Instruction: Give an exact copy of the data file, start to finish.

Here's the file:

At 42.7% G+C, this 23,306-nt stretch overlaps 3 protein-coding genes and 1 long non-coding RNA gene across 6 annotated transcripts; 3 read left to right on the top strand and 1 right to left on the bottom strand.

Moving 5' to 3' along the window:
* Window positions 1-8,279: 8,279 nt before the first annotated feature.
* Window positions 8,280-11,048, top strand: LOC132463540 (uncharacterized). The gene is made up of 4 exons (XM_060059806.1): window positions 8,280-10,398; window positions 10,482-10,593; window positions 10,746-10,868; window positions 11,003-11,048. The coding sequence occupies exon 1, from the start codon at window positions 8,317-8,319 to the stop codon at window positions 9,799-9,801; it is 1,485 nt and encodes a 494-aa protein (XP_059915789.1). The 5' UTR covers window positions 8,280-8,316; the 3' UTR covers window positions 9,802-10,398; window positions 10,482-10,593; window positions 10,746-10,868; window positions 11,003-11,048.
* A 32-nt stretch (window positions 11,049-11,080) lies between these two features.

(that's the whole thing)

At 42.7% G+C, this 23,306-nt stretch overlaps 3 protein-coding genes and 1 long non-coding RNA gene across 6 annotated transcripts; 3 read left to right on the top strand and 1 right to left on the bottom strand.

Moving 5' to 3' along the window:
* Window positions 1-8,279: 8,279 nt before the first annotated feature.
* Window positions 8,280-11,048, top strand: LOC132463540 (uncharacterized). The gene is made up of 4 exons (XM_060059806.1): window positions 8,280-10,398; window positions 10,482-10,593; window positions 10,746-10,868; window positions 11,003-11,048. The coding sequence occupies exon 1, from the start codon at window positions 8,317-8,319 to the stop codon at window positions 9,799-9,801; it is 1,485 nt and encodes a 494-aa protein (XP_059915789.1). The 5' UTR covers window positions 8,280-8,316; the 3' UTR covers window positions 9,802-10,398; window positions 10,482-10,593; window positions 10,746-10,868; window positions 11,003-11,048.
* A 32-nt stretch (window positions 11,049-11,080) lies between these two features.